Welcome everybody to another edition of Cooney’s corner. Over the past few weeks I have gotten lots of messages of support and generous feedback for this page so I just wanted to say thank you.
I have also received many questions from players of all ages and skill levels wanting their two cents worth on certain subjects.
In this article, I am going to answer a set of questions from players across the world that are all on the topic of training and recovery. These questions are of great interest to me personally and hopefully to a lot of players out there as well.
“Hello Mr. Cooney,
Loving the articles! I have a question that perhaps you could address in the future… I was wondering how you wind down your training the week leading up to an important tournament or match?”
First of all, I wanted to thank you for your question. It is a good one and definitely will be of great interest to a lot of people. For this question, the good thing is that there is no perfect answer. There is no magic formula for the week before an important match or tournament that will guarantee success. This is a great thing as we can let go of the superstition that if we don’t stick to a specific routine our performance will slip away. However, we can do the best we can to mitigate the risk of a bad performance on the court by following these sound and simple principles which will give you the greatest possibility for playing your best on match day.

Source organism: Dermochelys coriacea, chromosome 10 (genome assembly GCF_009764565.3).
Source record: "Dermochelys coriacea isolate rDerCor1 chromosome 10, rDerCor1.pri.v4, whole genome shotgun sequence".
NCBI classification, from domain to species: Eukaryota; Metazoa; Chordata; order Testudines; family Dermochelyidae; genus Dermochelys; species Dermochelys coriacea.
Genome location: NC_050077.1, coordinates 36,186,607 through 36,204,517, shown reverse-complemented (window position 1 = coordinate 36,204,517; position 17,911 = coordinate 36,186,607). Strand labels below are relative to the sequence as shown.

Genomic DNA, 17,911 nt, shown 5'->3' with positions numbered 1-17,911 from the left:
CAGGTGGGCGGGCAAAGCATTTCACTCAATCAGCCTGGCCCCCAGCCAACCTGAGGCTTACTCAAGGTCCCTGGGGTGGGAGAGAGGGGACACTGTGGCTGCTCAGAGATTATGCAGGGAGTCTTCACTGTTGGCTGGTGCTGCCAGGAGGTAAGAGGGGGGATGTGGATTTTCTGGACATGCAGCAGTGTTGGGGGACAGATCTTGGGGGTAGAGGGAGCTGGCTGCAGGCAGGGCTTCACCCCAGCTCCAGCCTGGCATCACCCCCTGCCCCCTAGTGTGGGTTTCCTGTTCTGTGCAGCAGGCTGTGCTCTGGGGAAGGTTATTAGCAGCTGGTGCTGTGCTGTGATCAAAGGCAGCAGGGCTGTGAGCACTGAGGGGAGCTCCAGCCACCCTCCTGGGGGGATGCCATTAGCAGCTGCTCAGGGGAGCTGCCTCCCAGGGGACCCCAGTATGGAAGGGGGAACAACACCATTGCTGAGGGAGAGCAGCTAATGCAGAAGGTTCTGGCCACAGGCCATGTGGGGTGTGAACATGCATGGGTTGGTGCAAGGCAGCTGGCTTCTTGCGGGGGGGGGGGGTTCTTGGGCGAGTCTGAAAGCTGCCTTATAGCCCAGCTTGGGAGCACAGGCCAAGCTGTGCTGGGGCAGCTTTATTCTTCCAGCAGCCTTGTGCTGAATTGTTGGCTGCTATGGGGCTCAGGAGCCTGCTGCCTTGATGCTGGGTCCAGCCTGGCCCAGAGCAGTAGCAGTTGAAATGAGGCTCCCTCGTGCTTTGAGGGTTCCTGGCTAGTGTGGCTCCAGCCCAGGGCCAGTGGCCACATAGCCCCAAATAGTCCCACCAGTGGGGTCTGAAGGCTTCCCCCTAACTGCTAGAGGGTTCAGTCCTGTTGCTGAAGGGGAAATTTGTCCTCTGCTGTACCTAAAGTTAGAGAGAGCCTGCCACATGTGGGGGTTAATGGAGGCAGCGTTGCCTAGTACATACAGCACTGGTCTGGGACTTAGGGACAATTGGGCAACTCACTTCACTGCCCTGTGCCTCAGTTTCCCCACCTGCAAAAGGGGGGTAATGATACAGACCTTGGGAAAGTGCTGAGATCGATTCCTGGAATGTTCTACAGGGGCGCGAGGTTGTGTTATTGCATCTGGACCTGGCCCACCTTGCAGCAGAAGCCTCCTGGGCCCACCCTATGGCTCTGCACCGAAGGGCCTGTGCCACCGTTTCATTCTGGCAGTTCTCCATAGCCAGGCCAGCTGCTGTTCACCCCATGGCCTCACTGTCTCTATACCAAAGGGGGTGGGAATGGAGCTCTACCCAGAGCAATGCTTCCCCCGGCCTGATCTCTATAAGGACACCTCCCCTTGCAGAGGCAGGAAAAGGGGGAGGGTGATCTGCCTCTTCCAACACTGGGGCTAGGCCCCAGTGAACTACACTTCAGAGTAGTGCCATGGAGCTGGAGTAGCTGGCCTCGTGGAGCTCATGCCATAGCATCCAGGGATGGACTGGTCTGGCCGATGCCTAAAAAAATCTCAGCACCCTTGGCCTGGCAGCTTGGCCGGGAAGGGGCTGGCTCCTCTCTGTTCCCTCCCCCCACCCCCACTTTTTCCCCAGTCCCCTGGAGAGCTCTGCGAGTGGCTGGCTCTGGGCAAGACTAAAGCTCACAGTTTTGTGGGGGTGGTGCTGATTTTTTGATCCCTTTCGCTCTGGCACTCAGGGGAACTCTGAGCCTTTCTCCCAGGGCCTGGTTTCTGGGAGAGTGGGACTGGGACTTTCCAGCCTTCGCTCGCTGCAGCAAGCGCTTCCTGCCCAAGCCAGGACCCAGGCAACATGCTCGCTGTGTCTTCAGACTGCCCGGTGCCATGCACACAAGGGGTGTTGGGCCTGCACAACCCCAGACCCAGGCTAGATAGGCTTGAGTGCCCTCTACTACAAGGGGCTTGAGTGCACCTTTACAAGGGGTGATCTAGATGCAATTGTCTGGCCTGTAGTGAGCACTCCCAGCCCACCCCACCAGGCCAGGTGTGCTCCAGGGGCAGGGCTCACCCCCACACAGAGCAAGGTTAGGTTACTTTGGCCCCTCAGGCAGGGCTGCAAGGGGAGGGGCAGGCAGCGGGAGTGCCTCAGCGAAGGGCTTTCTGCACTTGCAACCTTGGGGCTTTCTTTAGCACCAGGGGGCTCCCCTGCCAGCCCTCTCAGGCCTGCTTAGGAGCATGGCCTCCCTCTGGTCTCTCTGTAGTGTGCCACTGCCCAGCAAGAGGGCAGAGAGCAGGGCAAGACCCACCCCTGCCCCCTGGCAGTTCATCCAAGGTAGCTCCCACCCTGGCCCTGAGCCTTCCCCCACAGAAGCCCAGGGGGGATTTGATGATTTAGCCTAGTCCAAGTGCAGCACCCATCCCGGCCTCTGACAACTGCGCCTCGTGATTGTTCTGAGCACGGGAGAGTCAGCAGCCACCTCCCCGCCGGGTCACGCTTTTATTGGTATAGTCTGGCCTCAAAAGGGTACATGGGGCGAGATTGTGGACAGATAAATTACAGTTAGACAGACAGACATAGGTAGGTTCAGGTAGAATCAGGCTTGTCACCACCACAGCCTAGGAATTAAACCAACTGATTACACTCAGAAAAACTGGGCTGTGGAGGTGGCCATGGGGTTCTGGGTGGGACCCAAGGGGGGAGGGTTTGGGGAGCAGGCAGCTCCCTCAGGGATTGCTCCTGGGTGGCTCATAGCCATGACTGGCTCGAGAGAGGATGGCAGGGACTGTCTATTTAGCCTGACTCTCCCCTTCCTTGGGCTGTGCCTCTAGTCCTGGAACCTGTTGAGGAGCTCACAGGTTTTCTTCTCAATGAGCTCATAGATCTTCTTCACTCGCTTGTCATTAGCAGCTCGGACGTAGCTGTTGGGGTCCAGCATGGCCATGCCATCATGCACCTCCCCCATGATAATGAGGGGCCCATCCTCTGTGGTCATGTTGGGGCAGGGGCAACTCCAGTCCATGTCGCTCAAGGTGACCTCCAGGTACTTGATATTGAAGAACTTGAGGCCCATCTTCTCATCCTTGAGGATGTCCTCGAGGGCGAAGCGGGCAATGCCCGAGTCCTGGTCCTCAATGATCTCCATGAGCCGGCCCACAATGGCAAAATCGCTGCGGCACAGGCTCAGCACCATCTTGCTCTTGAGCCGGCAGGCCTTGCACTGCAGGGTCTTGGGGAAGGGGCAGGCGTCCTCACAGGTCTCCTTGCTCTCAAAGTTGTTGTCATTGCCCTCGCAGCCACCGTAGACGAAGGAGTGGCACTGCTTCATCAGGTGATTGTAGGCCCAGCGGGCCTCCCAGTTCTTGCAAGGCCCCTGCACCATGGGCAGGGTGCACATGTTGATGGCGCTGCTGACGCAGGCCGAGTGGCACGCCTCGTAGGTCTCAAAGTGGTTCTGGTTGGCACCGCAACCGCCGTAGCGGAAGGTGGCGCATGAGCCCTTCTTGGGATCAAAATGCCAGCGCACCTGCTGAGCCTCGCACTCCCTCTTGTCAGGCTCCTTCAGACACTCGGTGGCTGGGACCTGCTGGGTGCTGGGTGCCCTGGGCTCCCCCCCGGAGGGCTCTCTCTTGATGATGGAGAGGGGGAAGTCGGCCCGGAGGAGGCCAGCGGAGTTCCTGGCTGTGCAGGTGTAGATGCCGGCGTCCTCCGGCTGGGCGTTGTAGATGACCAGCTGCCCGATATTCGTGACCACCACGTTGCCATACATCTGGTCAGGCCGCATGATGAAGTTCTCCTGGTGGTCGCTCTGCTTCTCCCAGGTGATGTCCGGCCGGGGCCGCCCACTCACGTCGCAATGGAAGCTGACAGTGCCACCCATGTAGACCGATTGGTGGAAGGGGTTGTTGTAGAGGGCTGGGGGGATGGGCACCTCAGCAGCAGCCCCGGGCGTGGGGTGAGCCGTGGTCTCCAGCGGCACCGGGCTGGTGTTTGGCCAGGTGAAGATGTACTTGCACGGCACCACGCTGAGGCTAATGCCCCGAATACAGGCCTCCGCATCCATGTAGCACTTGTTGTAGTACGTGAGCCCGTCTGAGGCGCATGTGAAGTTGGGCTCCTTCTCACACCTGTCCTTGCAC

Don’t start training camp the week before a tournament: This is a common one I see time and time again: players getting their practice games in the week or fortnight before the tournament. Ask yourself this question. How many times have you seen the player that did this actually win? 99% of the time the answer will be no. Be ready to hit the court six weeks out from the competition, not one.
Don’t do what you never did: Do not move away from your normal routine during the days leading up to the tournament and expect some special diet or meditation program to get you in the zone. If you haven’t tried it before, definitely don’t start right now. Experimentation should be done when there are no competitions around the corner. Stick to what you know best and be confident. You have the greatest chance of playing your best game by doing this.
Stay loose and hydrated: This means foam rolling and dynamic stretching whenever you get a chance. Take water on board wherever you go to make sure you are properly hydrated in the week leading up to the game. Drinking a gallon of water the day before the game is not the proper way to do it, but by drinking water consistently throughout the week your body is given a much better chance of being prepared for the challenge ahead.
Relax: For some players this can be a very hard thing to do when they have a big match coming up. Taking a day or two off the week before a big game and doing something fun with your family or friends can be a great way to take your mind off things before you get refocused with a fresh perspective to hit the ground running on game day.
“Say if you’re playing on Saturday, when would you play your last training game that week (if any)/do your last gym session/workout, etc.?”